Tuesday, February 24, 2009

Its My Party

Almost Home 2007
5 x 6
Private Collection

It's my party, and I'll cry if I want to
Cry if I want to, cry if I want to
You would cry too if it happened to you

Leslie Gore, 1963

A couple of weeks ago someone said to me "All your paintings are dark. Are you a dark person?" I laughed and explained that my work involves a range of values that are sometimes, but not always, at the darker end of the value scale. But, it got me to thinking.

For most of my life, I have been "fixer". If a problem or unhappy situation arose, I would almost immediately begin to work on how I could "solve" the problem - how I could fix it. One of the hardest lessons I've had to learn in life is that some problems can't be solved, some loss cannot be recovered, and some mistakes cannot be undone. But, thankfully, I also learned that living fully meant allowing feelings of grief, or doubt and loss. And, perhaps most importantly, to use those feelings, as well as joy and wonder, as raw materials for creative work. Those darker feelings add texture, depth and counterpoint to our lives and to our work as artists. Andrew Wyeth said that he was just a "clever watercolorist", until the death of his father. He used that tragic event to find himself as an artist, to allow his most deeply felt ideas and emotions to come to the surface in his work. In my own case, the landscape seems to tap into a reservoir of feelings and ideas- awe, wonder, joy, mystery, loss, longing. I need every single one of them to do the work I was meant to do.


Casey Klahn said...

Now this song will be in my head - thanks for that!

I see deep, not dark. One needs to look at more art before one says that an art is "dark" - my opinion.

AW is much on my mind, lately, so this story is evocative. Thanks for sharing that.

Deborah Paris said...

Hi Casey. The song has been spinning around in my head for weeks now- sorry 'bout that! I'm glad you liked the AW reference.

Anonymous said...

I just found your blog recently and love it. Your painting appear dark on the web but I imagine that in person they are luminous. They evoke emotion and that's what great art does. Don't change!

Nancy Moskovitz, artist said...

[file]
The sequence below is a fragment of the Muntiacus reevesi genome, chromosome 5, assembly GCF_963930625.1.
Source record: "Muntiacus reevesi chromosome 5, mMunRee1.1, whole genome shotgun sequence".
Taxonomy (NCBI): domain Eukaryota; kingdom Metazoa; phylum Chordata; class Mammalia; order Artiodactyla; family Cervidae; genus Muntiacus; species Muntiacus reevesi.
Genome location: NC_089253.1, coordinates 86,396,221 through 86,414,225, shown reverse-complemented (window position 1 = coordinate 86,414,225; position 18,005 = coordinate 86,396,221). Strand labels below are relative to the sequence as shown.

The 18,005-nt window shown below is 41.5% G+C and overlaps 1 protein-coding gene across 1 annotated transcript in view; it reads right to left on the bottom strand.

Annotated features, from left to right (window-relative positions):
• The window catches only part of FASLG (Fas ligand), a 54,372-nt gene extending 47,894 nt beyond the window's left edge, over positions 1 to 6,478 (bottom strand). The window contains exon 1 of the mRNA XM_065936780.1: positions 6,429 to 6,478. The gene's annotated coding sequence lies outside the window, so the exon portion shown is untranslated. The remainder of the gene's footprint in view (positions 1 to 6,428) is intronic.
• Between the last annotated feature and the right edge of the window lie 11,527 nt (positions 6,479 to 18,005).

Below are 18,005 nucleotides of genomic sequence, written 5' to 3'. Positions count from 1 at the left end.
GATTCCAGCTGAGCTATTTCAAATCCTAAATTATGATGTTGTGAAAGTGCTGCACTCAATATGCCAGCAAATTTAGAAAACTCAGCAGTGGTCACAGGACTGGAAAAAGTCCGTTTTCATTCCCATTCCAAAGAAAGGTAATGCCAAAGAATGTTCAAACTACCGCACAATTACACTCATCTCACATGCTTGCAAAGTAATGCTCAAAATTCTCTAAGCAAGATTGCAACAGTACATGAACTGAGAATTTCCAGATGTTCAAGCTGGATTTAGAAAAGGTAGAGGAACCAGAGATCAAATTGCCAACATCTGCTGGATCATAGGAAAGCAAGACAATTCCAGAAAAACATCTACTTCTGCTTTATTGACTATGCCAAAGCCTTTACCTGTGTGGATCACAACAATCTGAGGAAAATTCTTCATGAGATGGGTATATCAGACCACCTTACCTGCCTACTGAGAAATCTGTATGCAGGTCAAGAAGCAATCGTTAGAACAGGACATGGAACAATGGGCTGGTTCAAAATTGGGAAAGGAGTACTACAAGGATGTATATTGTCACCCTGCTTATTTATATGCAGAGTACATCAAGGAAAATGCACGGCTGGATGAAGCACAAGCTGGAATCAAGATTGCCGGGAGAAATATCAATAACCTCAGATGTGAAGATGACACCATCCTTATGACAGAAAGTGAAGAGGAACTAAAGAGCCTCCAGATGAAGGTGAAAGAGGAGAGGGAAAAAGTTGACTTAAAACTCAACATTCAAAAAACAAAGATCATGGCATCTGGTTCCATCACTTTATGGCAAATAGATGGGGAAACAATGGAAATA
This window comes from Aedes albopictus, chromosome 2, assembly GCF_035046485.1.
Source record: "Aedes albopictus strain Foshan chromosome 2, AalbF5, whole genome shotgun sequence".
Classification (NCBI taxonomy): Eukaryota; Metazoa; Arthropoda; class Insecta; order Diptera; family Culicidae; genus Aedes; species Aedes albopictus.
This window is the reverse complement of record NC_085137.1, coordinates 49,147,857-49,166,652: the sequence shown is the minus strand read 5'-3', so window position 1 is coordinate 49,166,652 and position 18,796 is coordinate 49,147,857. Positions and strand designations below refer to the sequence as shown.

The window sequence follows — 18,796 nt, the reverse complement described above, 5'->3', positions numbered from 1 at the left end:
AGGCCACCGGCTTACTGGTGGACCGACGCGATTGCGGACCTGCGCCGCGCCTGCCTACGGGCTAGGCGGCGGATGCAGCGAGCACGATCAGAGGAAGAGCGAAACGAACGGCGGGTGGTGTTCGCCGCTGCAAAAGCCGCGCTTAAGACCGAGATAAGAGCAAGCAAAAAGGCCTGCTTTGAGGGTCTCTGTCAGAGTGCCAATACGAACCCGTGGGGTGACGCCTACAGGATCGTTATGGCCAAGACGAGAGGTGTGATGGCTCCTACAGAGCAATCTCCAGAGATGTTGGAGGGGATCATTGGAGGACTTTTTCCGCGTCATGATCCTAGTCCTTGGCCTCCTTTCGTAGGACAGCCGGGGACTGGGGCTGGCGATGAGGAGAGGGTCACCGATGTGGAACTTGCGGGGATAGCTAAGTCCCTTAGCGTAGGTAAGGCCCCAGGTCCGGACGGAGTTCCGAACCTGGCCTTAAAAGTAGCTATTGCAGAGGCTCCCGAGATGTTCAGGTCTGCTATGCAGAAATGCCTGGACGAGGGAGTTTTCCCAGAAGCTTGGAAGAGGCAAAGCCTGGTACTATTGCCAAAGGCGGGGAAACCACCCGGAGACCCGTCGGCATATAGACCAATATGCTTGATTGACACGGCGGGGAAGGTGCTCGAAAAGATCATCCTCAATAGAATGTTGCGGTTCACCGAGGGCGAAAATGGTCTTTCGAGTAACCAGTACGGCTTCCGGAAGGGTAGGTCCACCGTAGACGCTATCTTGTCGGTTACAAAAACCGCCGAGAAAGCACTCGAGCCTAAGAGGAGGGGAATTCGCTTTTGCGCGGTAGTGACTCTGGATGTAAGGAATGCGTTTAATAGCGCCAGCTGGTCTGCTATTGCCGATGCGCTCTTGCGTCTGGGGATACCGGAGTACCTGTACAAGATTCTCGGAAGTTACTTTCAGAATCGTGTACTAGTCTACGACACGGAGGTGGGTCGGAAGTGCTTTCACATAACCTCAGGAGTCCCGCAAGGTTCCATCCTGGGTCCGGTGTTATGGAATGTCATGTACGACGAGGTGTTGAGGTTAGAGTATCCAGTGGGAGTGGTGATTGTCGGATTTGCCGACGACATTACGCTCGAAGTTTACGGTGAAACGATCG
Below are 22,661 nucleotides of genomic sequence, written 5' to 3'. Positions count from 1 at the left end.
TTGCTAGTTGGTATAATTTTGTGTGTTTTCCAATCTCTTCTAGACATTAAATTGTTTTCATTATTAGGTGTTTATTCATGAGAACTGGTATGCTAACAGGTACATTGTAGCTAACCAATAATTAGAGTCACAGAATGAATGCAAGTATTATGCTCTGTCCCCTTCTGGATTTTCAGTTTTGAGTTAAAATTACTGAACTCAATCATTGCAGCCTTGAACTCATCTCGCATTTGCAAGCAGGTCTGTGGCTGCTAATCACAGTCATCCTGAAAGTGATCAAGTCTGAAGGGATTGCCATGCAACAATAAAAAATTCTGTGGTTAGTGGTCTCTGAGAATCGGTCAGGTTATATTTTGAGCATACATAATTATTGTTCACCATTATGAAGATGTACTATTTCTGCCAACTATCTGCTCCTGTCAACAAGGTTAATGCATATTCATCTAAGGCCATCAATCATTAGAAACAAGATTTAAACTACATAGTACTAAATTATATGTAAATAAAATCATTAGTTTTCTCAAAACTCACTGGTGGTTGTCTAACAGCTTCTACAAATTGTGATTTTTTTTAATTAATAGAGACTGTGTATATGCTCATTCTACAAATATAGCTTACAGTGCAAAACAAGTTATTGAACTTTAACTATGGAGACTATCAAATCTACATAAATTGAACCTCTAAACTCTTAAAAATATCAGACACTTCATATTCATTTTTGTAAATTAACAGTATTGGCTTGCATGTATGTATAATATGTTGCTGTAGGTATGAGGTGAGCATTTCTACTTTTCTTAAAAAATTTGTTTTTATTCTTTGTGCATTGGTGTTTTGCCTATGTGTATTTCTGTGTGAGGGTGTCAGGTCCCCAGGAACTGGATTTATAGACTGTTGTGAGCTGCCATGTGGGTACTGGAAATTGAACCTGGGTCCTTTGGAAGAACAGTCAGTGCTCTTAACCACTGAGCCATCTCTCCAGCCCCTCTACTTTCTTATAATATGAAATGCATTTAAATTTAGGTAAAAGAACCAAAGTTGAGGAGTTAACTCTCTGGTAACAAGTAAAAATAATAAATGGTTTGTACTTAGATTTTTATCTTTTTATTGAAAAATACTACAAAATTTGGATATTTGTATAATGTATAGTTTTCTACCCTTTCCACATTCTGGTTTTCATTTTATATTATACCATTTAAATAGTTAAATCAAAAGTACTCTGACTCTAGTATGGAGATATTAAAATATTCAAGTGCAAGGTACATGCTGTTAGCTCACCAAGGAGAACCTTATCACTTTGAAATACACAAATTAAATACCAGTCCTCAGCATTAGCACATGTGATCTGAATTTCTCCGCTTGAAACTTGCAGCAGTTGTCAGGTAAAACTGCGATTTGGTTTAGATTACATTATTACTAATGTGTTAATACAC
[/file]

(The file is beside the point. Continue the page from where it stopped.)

Deep is the perfect word..ever thoughtful. You write as beautifully as you paint

Deborah Paris said...

Thank you Diane and welcome!

Hi Nancy- what a lovely compliment. Thank you!

Jala Pfaff said...

Lovely work, and sentiment too.

TSL said...

I think your paintings are incredibly beautiful, such a lovely niche I can always count on when coming to your blog. I never considered you a dark individual. Intuitively connected to nature and nature's time clock, yes, but not dark. I enjoyed what you wrote so wonderfully. I also apprecite the reminder of Andrew Wyeth. Having lost my father a year ago in April, I am still reeling a bit artistically by it, and still feel a bit lost when it comes to my paintings. Hopefully that, too, shall pass.

Deborah Paris said...

Thank you Jala and thank you for visiting!

Thank you for that lovely description Tina- I can't say how much I appreciate your words! I can tell you from experience the feeling of loss does not pass but the sense of direction is regained.

Anonymous said...

I've long admired the way you relate colors to each other to create moods.
There's no connotation of anything negative in dark or moody.
I'd agree totally that there's a depth in your work and not a darkness.
And the mood is contemplative and not sullen.
Your paintings are lovely and serene and your writings are equally so.

Anonymous said...

I enjoyed reading your statements. I don't believe "closure" really exists. We are from time to time haunted by memories wheather they are good or bad.
Your painting is wonderful! reminisent of John Francis Murphy and Bruce Crane. Emotions , a landscape of the heart and mind. Please visit my website, www.thegildedage.biz Your art deserves the enhancement of my product.

Deborah Paris said...

Hi Bonnie.Thank you very much for your kind words about my work. I particularly appreciate your use of the word "contemplative"- that's something I always hope to achieve.

Hi Nancy. I do agree with you about the closure thing-I don't think we can try our lives up in neat little packages- as much as we might like to. Thanks for visiting!

Jennifer Bellinger said...

Beautiful thoughts Deobrah. I see deep colors in your paintings, too, not dark. I am especially drawn to your negative shapes, how the lights beautifully describe the tree shapes. I have been following your work for some time and have tagged you! Please visit my blog for details.